Rather than focusing on pathology, practitioners should utilize a strength model that highlights a family’s resilience and healthy coping skills. Spirituality is often a sustaining force in kin caregiving families. Caregivers frequently describe how their prayers and beliefs help in overcoming difficulties and challenges. (Musil et al, 2000, Langosch, 2005). To decrease isolation, caregivers can be helped to expand their support networks and join a kin caregiver support group. There are more than 500 grandparent support groups across the US (AARP, 2003). The group experience provides a safe place for caregivers to share their range of feelings with others in a similar situation. Grandparents often are very knowledgeable about resources and programs for their families and the group becomes a forum to exchange this information.
Helping caregivers expand their social networks also can ease the burden of caregiving. Comprehensive and wrap-around services that address the emotional, financial, educational, legal and entitlement needs of kinship families are essential. One such program, the Kinship Care Program at the Jewish Board of Family and Children’s Services, offers support groups for caregivers and their relative children, individual and family counseling, case management, advocacy information, referral and psycho-educational forums.
Often caregivers are so focused on their grandchildren’s needs that they take little time for themselves. It is important to help them consider their own self-care and help them develop stress reduction techniques and skills as a means of re-fueling.
Kin caregivers take up the societal slack of raising and nurturing their relative children when parents are unable to do so. These caregivers give so much and receive so little in terms of needed support and services. Practitioners need to respond comprehensively to these families’ needs, identify and validate their strengths and work toward successful outcomes. Services and strategies should strive to build resilience, and sustain and empower these kin in their caregiver role.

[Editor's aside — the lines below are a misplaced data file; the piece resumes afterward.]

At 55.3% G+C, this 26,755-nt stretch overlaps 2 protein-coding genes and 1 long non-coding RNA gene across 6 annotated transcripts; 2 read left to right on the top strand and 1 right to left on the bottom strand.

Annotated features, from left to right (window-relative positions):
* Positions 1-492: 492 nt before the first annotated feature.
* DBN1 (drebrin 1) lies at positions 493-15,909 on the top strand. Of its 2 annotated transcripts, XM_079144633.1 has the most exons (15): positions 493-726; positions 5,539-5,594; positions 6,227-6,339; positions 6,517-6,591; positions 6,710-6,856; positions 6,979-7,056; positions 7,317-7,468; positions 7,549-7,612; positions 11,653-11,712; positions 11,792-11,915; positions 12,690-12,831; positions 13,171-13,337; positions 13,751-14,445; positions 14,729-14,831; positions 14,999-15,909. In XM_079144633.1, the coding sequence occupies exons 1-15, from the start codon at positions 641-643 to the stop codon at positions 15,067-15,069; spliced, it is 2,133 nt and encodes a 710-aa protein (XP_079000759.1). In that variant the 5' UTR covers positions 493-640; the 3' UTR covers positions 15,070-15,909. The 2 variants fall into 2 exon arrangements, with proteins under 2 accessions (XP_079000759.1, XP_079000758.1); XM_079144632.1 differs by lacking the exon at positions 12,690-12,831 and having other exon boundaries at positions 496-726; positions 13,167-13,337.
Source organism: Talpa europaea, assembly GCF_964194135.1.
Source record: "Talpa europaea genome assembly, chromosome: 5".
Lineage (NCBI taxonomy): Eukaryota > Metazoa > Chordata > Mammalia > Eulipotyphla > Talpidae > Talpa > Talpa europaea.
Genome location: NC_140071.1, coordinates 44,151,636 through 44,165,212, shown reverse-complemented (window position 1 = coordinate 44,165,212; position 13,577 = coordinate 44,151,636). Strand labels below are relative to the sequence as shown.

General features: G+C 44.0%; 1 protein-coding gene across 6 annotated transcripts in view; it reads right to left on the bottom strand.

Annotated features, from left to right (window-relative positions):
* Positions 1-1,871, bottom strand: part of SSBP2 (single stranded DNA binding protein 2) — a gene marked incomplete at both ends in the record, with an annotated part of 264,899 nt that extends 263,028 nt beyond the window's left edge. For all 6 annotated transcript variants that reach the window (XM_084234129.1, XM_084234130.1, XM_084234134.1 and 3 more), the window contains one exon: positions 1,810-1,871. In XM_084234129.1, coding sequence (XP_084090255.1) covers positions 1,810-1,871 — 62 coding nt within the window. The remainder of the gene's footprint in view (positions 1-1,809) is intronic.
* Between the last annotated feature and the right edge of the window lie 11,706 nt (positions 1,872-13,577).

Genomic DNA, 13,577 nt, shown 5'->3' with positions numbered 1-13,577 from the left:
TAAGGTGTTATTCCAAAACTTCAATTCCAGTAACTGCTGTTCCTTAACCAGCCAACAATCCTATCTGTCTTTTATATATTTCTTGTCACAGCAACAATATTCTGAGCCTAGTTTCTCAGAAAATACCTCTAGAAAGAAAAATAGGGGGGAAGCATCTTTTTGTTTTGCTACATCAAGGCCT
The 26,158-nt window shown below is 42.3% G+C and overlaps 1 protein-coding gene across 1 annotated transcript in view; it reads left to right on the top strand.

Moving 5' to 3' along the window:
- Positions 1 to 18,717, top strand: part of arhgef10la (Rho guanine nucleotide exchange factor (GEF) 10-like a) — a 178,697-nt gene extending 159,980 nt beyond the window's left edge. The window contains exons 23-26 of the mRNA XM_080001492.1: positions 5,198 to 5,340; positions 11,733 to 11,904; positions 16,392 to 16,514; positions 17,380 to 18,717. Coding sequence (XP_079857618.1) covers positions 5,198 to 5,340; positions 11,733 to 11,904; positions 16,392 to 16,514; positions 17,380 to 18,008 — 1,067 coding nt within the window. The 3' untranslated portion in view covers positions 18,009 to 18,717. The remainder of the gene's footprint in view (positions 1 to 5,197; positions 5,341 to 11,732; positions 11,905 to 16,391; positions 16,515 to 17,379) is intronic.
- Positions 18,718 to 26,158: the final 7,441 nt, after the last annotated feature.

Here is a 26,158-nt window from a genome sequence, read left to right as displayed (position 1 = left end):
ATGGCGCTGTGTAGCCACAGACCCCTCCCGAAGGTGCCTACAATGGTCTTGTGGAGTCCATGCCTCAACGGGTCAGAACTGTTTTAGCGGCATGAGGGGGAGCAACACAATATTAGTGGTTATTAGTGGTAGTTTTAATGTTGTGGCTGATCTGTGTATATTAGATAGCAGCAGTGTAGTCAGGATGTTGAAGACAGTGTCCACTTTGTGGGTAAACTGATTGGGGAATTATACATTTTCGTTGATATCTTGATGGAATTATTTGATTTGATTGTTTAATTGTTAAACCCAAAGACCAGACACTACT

The Kinship Care Program at JBFCS provides comprehensive and free services to relative caregiving families in Brooklyn. These services include weekly support groups for kin caregivers and their relative children, case management, advocacy, information, referral, counseling, parent education, and informational forums. For further information, please contact: Dr. Deborah Langosch, LCSW at 212-632-4760 or email@example.com or John Watkins, MA at 718-676-4251 or firstname.lastname@example.org.
American Association for Retired Persons (AARP). (2003). Grandparent Information Center, www.aarp.org, Washington, DC.
Langosch, D. (2005). Grandparents raising grandchildren due to parental loss: Their bereavement process and capacity for adaptation and empathy, Unpublished doctoral dissertation. NY: New York University.
Musil, C., Schrader, S., & Mutikani, J. (2000). Social support, stress, and special coping tasks of grandmother caregivers. In C. Cox (Ed.), To grandmother’s house we go and stay: Perspectives on custodial grandparents (pp. 56-70). NY: Springer Publishing.
Rubin, D., Downes, K., O’Reilly, A., Mekonnen, R., Luan, X., and Localio, R. (2008). Impact of Kinship Care on Behavioral Well-being for Children in Out-of-Home Care. Archives of Pediatric and Adolescent Medicine. 162 (6), 550-556.
United States Bureau of the Census (2003). Statistical abstract of the United States. Washington, D.C.: U.S. Government Printing Office.